After a hiatus of two years, the past few months have seen Mike Eleven return to the street art scene with gusto and his Tuff Gurls series that references the young women he’s surrounded by.
They are tuff on the outside but soft on the inside – “tuff angels”.
He was getting really discouraged with his subject matter i.e. burgers and ugly guys as he felt they had a childish look to them. So the Tuff Gurl series has become a change of direction.
He wanted to paint differently to others, who paint female as super-sexual, fantasised and fetishised images.
Mike is still working out his approach but he’s enjoying the challenge of painting something that has both a street aesthetic and is still super cool.
“People say my girls have melancholy expressions but I say that’s just attitude! They have unapologetic attitudes especially about feelings but are still vulnerable. All, of course, with a sense of Melbourne style,” he said.
The “Eleven” part of his street name came about with he first started writing graffiti. He “nerded out” on the New York scene where everyone used to write their street numbers after their tags. This he emulated, eventually dropping the tag but keeping the Eleven.
When his rock-star and dancing career didn’t work out, Mike took up graphic design. And, for a while there, he felt he could only be one thing. If you were a designer then you couldn’t be a painter. But the change to a less demanding job has seen this turn around for him.
Although Mike has been offered an exhibition, at this stage in his development he can’t see how his work would translate into one.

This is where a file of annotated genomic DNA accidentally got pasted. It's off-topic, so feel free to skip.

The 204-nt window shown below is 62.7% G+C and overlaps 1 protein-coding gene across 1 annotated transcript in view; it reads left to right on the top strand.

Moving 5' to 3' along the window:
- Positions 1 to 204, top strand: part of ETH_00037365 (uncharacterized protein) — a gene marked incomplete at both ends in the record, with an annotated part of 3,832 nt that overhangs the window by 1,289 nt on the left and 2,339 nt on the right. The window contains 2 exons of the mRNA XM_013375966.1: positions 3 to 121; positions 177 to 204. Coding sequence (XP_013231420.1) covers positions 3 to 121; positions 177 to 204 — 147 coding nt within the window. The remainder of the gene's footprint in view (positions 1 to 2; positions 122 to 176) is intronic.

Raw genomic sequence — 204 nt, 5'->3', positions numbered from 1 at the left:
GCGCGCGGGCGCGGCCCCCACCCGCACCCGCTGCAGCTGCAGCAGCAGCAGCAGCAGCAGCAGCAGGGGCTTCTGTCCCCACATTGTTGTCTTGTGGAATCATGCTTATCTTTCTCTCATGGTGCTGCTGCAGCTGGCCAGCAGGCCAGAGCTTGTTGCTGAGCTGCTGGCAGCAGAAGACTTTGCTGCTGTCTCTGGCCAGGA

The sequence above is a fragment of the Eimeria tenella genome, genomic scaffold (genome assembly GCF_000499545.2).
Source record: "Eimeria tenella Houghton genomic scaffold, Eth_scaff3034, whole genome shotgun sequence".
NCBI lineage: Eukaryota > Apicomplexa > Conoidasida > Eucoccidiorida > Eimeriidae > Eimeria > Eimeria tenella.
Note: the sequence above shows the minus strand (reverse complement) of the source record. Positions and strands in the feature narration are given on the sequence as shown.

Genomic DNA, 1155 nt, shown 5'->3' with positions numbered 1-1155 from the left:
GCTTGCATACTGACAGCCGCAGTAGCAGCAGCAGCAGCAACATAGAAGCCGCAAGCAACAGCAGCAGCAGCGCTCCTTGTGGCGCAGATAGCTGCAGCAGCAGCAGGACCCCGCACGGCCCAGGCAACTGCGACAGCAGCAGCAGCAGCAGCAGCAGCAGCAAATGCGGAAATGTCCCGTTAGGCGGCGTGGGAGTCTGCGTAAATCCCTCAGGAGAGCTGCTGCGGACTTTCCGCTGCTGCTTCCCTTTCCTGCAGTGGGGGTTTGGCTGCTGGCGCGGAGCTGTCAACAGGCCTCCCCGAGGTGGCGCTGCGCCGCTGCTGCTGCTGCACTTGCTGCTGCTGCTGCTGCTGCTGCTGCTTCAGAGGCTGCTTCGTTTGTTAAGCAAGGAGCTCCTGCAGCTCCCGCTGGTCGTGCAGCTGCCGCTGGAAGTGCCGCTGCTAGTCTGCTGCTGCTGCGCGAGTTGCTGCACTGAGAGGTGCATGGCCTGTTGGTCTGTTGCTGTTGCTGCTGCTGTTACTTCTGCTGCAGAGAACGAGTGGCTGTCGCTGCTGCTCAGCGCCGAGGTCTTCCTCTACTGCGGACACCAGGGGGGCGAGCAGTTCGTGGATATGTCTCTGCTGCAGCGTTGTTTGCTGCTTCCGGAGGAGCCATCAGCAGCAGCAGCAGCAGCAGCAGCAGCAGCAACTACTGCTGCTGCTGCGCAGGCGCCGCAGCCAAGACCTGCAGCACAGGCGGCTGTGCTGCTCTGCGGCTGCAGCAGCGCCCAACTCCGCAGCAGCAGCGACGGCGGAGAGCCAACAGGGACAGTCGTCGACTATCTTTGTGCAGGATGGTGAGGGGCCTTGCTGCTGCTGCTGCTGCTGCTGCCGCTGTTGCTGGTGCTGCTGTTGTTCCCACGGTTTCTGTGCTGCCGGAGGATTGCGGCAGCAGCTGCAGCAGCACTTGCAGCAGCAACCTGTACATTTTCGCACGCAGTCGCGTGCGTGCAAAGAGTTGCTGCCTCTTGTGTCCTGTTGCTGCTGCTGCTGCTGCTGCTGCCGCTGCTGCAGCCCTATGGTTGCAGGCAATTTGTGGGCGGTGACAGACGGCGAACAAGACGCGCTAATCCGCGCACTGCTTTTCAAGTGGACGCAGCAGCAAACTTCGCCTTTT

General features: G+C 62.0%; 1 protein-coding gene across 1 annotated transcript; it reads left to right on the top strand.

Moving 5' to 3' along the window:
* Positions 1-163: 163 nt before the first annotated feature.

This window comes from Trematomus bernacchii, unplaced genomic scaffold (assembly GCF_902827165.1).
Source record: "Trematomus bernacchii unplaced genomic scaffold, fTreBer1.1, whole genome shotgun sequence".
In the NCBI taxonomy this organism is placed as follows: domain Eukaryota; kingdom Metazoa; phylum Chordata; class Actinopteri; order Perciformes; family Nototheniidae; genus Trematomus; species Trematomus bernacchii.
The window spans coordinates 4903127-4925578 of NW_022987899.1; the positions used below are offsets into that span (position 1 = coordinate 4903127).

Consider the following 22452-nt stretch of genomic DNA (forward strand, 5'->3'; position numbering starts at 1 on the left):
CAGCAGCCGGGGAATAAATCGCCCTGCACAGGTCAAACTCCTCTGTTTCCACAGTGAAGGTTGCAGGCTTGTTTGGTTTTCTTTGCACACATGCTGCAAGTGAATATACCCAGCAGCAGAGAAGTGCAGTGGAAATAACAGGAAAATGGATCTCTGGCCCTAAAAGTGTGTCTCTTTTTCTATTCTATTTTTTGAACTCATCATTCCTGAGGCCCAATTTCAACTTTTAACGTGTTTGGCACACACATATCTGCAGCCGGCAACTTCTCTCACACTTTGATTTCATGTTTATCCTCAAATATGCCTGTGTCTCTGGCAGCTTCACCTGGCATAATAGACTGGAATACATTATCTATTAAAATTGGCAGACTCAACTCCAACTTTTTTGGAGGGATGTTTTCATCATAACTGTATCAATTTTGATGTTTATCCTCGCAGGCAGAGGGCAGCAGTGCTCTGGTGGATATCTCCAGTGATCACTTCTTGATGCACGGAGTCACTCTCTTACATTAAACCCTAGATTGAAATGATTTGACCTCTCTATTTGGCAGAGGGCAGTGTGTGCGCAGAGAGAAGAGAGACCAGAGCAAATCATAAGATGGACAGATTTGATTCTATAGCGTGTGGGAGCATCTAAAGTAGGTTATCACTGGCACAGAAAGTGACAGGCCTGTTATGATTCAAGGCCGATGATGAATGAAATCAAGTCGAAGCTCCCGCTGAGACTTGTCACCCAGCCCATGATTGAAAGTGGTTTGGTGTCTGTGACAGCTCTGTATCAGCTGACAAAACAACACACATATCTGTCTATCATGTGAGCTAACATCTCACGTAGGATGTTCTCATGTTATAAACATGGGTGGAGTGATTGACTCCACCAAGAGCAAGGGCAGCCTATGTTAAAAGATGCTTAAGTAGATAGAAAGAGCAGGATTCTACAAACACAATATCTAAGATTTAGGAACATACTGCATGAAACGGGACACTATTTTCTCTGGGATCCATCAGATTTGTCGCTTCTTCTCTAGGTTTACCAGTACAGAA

“It would be too illustrative and I’m just not ready to jump into a show. Some of the ‘old masters’ didn’t hit their prime until they were well into their senior years. So what’s the rush?” he said.
He’s still finding his feet and is critical of fellow artists who are rushing into exhibitions.
“They need to give themselves a level of patience. Because, in this Instagram world, people are showing their work everyday,” he said.
“And, without a break in these postings, it’s hard to notice and contrast any improvement. This instantness can also make people feel pressured by constantly outputting. There’s no rush to make it in art and if you’re just doing it for the money, then you’re fueling more commercialism. Whereas, a piece put up on the street is not done with a value in mind– it’s just the best you can do at the time.”
Mike went on to lament the changes in the local street art scene. He feels that a lot of the spirit has gone from places, especially Hosier Lane.
“It’s become very sterilised and the scene has lost a lot of its drive. The mid-2000s was a huge time for the movement but now it seems that it’s just a trend, a fad, that people jump into and jump out of.”
He reminisces about the Everfresh crew, who painted passionately everyday and for the love of it.
“We don’t see this anymore. We just have ‘superstars’ who get all the work and newcomers trying to emulate them.
It’s almost as though there’s no experimental stage and everyone’s just regurgitating what’s already been done.
There isn’t the feeling of community that there used to be, everyone is out for themselves!”
Mike feels that people are cashing-in on street art because of its popularity and it’s become easy to market as something commercial for monetary gain.
The scene is not as artist-driven as it used to be. He would like to see more fostering of young people such as the projects initiated by Signal, a City of Melbourne creative art studio for young people, where they are mentored and given the opportunity to work with professional artists.
“However, at the end of the day, it’s cool that people can jump into street art without having to go through the tough initiation stages of graffiti,” he said.
As for Mike Eleven’s future? Along with graphic design, painting on the street, and photography, he is currently experimenting with stand-up comedy.
Clearly he’s “one with the lot”. But he stresses that, at the end of the day, he just wants a creative outlet, whatever that may be.